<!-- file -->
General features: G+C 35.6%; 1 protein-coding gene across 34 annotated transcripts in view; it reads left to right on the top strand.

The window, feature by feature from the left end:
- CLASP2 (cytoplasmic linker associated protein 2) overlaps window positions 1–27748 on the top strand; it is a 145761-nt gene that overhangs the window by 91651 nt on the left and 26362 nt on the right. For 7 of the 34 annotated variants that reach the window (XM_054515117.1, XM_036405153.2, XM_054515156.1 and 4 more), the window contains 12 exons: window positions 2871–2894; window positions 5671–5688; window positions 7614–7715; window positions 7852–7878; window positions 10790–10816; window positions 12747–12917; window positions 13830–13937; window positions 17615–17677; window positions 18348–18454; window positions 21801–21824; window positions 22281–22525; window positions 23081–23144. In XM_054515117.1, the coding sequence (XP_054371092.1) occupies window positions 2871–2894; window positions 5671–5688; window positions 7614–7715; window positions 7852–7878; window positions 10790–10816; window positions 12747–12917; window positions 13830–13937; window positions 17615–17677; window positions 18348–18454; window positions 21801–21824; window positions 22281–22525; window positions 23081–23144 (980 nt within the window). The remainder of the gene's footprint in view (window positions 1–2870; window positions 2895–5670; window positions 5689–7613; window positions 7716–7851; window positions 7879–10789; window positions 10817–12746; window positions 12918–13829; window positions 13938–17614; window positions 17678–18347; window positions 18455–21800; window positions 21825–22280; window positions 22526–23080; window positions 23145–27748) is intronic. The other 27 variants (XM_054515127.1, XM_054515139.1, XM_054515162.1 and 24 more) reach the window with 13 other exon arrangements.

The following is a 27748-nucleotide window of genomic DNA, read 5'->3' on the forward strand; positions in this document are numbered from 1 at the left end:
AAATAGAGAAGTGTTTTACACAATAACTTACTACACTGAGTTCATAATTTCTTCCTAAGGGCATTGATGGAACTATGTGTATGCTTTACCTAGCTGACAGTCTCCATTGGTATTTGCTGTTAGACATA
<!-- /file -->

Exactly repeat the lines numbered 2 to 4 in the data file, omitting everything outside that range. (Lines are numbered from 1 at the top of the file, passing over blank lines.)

The window, feature by feature from the left end:
- CLASP2 (cytoplasmic linker associated protein 2) overlaps window positions 1–27748 on the top strand; it is a 145761-nt gene that overhangs the window by 91651 nt on the left and 26362 nt on the right. For 7 of the 34 annotated variants that reach the window (XM_054515117.1, XM_036405153.2, XM_054515156.1 and 4 more), the window contains 12 exons: window positions 2871–2894; window positions 5671–5688; window positions 7614–7715; window positions 7852–7878; window positions 10790–10816; window positions 12747–12917; window positions 13830–13937; window positions 17615–17677; window positions 18348–18454; window positions 21801–21824; window positions 22281–22525; window positions 23081–23144. In XM_054515117.1, the coding sequence (XP_054371092.1) occupies window positions 2871–2894; window positions 5671–5688; window positions 7614–7715; window positions 7852–7878; window positions 10790–10816; window positions 12747–12917; window positions 13830–13937; window positions 17615–17677; window positions 18348–18454; window positions 21801–21824; window positions 22281–22525; window positions 23081–23144 (980 nt within the window). The remainder of the gene's footprint in view (window positions 1–2870; window positions 2895–5670; window positions 5689–7613; window positions 7716–7851; window positions 7879–10789; window positions 10817–12746; window positions 12918–13829; window positions 13938–17614; window positions 17678–18347; window positions 18455–21800; window positions 21825–22280; window positions 22526–23080; window positions 23145–27748) is intronic. The other 27 variants (XM_054515127.1, XM_054515139.1, XM_054515162.1 and 24 more) reach the window with 13 other exon arrangements.

The following is a 27748-nucleotide window of genomic DNA, read 5'->3' on the forward strand; positions in this document are numbered from 1 at the left end: